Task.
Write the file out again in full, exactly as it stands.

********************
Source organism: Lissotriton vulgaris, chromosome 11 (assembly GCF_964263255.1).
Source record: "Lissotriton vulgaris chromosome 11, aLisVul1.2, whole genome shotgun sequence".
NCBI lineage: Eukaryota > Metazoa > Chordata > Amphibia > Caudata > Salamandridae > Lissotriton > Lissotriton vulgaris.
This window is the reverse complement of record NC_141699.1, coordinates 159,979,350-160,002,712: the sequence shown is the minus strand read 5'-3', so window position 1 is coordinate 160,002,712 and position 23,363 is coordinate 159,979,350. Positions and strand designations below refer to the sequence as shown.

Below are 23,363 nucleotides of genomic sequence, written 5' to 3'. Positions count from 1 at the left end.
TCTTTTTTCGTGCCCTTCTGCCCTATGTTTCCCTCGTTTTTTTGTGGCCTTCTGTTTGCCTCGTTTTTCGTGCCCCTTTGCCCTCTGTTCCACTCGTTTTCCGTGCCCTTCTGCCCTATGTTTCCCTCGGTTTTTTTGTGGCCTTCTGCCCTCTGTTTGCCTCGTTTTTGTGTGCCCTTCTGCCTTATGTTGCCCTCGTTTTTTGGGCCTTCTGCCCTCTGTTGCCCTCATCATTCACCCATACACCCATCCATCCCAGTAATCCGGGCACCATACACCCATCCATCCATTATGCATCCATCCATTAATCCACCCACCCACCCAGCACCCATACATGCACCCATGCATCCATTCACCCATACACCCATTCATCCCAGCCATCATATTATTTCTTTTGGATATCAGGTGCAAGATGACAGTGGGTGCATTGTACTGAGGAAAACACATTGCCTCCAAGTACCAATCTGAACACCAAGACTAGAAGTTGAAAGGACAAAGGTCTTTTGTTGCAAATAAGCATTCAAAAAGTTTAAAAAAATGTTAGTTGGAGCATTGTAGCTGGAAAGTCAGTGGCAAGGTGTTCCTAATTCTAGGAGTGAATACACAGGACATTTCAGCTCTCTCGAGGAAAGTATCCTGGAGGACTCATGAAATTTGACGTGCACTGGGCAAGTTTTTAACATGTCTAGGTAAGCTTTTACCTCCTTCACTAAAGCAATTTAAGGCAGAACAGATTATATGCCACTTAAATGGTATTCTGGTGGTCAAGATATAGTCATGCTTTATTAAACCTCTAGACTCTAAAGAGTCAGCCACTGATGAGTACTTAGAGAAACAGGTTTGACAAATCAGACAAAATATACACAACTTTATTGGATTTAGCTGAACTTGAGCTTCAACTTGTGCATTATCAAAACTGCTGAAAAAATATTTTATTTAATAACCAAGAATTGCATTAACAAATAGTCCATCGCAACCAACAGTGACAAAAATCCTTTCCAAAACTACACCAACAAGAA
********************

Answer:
Source organism: Lissotriton vulgaris, chromosome 11 (assembly GCF_964263255.1).
Source record: "Lissotriton vulgaris chromosome 11, aLisVul1.2, whole genome shotgun sequence".
NCBI lineage: Eukaryota > Metazoa > Chordata > Amphibia > Caudata > Salamandridae > Lissotriton > Lissotriton vulgaris.
This window is the reverse complement of record NC_141699.1, coordinates 159,979,350-160,002,712: the sequence shown is the minus strand read 5'-3', so window position 1 is coordinate 160,002,712 and position 23,363 is coordinate 159,979,350. Positions and strand designations below refer to the sequence as shown.

Below are 23,363 nucleotides of genomic sequence, written 5' to 3'. Positions count from 1 at the left end.
TCTTTTTTCGTGCCCTTCTGCCCTATGTTTCCCTCGTTTTTTTGTGGCCTTCTGTTTGCCTCGTTTTTCGTGCCCCTTTGCCCTCTGTTCCACTCGTTTTCCGTGCCCTTCTGCCCTATGTTTCCCTCGGTTTTTTTGTGGCCTTCTGCCCTCTGTTTGCCTCGTTTTTGTGTGCCCTTCTGCCTTATGTTGCCCTCGTTTTTTGGGCCTTCTGCCCTCTGTTGCCCTCATCATTCACCCATACACCCATCCATCCCAGTAATCCGGGCACCATACACCCATCCATCCATTATGCATCCATCCATTAATCCACCCACCCACCCAGCACCCATACATGCACCCATGCATCCATTCACCCATACACCCATTCATCCCAGCCATCATATTATTTCTTTTGGATATCAGGTGCAAGATGACAGTGGGTGCATTGTACTGAGGAAAACACATTGCCTCCAAGTACCAATCTGAACACCAAGACTAGAAGTTGAAAGGACAAAGGTCTTTTGTTGCAAATAAGCATTCAAAAAGTTTAAAAAAATGTTAGTTGGAGCATTGTAGCTGGAAAGTCAGTGGCAAGGTGTTCCTAATTCTAGGAGTGAATACACAGGACATTTCAGCTCTCTCGAGGAAAGTATCCTGGAGGACTCATGAAATTTGACGTGCACTGGGCAAGTTTTTAACATGTCTAGGTAAGCTTTTACCTCCTTCACTAAAGCAATTTAAGGCAGAACAGATTATATGCCACTTAAATGGTATTCTGGTGGTCAAGATATAGTCATGCTTTATTAAACCTCTAGACTCTAAAGAGTCAGCCACTGATGAGTACTTAGAGAAACAGGTTTGACAAATCAGACAAAATATACACAACTTTATTGGATTTAGCTGAACTTGAGCTTCAACTTGTGCATTATCAAAACTGCTGAAAAAATATTTTATTTAATAACCAAGAATTGCATTAACAAATAGTCCATCGCAACCAACAGTGACAAAAATCCTTTCCAAAACTACACCAACAAGAA